Agree with all comments to many coins released now we have Wallace and Grommet and this morning I had a message from Westminster Coin telling me Pepper Pig coins for sale it’s past a joke.
Hi Barry, there have been some great coins issued this year, but it is a real shame when they don’t end up entering circulation, so I really appreciate your frustration. Have you joined the Change Checker Face Value Coin Ballot? We’re giving collectors the chance to own the latest UK £2 and 50p releases for just face value to combat the fact that not all of them have entered circulation. Regarding the Pepper Pig commemorative, this isn’t actually a coin but a commemorative medal to celebrate the 15th anniversary.
I think its great fun finding them in your change but the last 2 years they have brought out so many and not put them into circulation e.g snowman, Gruffalo and all the £2 coins because they say we don’t need them in circulation but then we need to buy them if you want a full set which takes the fun side out and really expensive, especially when I collect for the grandchildren too.
Hi Hazel, it really is a shame that not all of the latest coins are entering circulation, especially as the designs are so lovely. We want to help collectors and give you the chance to own these coins for their face value, so we’ve launched the Change Checker Face Value Coin Ballot which you can sign up to here: https://www.changechecker.org/2019/05/01/your-chance-to-own-the-latest-uk-new-issue-50p-and-2-coins-for-face-value/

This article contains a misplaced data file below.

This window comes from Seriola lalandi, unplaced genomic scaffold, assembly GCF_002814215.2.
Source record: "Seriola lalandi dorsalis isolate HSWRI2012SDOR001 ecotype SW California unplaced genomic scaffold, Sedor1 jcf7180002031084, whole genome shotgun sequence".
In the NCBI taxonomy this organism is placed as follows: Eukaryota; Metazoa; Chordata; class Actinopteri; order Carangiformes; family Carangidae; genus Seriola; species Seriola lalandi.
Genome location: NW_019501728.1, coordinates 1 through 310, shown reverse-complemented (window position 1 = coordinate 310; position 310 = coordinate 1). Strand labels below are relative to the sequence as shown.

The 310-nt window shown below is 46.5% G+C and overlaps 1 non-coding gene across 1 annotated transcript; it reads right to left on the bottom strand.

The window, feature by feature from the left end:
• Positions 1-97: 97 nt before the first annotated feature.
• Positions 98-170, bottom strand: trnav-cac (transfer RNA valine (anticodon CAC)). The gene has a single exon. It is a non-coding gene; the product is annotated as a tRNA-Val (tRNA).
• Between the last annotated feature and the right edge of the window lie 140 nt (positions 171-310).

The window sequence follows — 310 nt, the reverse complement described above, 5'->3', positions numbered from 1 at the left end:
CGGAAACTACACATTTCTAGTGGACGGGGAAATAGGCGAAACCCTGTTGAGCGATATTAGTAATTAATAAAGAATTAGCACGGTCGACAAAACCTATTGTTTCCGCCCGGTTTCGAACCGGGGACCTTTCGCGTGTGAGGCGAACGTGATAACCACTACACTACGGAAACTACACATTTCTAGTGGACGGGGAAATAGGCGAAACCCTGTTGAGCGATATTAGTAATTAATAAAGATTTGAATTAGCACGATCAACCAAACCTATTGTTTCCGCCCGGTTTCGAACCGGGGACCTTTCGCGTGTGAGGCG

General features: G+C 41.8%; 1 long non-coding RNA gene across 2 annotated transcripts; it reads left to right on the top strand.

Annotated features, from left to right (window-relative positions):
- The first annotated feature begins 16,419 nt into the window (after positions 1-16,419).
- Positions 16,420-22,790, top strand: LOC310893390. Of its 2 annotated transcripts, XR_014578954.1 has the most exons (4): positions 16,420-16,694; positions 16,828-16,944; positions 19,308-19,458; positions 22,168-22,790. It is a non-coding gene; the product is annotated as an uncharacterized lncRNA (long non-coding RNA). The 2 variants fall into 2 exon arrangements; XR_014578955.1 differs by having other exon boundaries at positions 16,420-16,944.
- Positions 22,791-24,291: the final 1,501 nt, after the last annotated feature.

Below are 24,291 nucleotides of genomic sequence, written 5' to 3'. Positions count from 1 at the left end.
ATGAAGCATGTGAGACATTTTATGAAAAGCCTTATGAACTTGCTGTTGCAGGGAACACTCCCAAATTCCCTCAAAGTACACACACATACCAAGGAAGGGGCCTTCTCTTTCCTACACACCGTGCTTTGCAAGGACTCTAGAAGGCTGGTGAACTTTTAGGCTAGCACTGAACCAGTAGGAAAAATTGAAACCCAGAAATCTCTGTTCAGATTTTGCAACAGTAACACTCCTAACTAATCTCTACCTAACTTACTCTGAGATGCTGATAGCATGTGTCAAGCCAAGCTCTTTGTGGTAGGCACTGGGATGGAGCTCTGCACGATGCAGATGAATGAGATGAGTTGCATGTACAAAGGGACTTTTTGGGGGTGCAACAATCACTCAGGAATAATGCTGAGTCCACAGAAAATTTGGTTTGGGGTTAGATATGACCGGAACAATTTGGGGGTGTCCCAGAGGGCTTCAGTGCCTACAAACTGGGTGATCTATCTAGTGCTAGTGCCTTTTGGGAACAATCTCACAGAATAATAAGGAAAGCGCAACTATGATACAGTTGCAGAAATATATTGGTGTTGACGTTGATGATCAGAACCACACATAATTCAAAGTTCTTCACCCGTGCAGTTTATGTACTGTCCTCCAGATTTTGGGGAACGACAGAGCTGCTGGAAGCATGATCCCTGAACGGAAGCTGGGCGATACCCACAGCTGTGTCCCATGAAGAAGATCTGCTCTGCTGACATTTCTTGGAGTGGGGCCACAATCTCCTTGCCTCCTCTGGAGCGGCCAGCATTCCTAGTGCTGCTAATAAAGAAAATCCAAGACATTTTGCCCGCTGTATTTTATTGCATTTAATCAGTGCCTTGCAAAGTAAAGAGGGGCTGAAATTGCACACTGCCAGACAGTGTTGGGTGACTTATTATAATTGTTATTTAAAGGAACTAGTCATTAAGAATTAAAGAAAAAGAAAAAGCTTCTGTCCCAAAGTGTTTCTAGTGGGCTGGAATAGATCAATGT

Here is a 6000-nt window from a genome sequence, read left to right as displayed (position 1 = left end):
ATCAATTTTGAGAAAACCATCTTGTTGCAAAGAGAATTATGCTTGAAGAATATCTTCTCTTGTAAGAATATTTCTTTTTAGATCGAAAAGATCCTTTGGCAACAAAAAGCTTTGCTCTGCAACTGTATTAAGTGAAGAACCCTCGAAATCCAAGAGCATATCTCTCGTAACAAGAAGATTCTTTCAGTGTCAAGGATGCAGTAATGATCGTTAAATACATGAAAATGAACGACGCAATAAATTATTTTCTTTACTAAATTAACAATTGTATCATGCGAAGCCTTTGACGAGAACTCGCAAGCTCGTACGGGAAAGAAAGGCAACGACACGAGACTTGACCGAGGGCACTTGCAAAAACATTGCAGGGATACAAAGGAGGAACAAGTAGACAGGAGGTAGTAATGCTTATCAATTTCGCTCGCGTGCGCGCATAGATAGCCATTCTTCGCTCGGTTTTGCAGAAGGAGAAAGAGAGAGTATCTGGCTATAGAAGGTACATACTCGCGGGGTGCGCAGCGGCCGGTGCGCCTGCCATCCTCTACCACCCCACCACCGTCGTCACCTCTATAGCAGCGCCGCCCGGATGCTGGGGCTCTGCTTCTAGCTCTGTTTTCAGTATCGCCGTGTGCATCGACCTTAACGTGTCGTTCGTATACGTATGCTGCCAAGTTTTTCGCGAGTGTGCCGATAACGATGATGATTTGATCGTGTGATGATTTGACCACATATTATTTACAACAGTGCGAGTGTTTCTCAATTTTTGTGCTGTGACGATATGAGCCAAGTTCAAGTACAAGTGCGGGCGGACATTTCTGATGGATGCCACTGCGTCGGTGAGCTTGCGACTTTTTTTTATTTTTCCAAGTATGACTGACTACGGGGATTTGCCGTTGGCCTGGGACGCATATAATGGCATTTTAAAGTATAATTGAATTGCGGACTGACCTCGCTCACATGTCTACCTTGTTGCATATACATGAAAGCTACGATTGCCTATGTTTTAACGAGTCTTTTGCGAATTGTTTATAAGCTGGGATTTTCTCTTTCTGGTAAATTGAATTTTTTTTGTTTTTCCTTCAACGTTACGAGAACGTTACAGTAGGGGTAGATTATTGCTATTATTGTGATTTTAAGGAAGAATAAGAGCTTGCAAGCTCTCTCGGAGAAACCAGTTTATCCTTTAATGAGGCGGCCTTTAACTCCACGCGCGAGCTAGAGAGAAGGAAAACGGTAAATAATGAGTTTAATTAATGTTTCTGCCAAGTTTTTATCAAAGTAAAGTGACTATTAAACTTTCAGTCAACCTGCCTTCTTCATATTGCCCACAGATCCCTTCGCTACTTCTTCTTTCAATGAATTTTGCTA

I quite agree Annie. We are changecheckers for a reason. The clue is in the name! If there is not enough demand from banks etc to release new coins then they (the mint) should either stop producing so many different commemorative coins or produce less of the normal coins.
Sadly I have to agree with the previous comments.
To many coins are now being offered, which really hit the pocket & unfortunately are taking the enjoyment out of collecting & make it almost impossible to keep up to speed.
I stopped collecting British stamps for the very same reason there were far too many being issued and now same thing happening with the coins. It’s taking some if the pleasure out of collecting.
Beautiful Commemorative coins
Its beyond repair, this coin collecting will die off soon, because of the amount of coins being brought out. Its definitely putting me of its becoming to much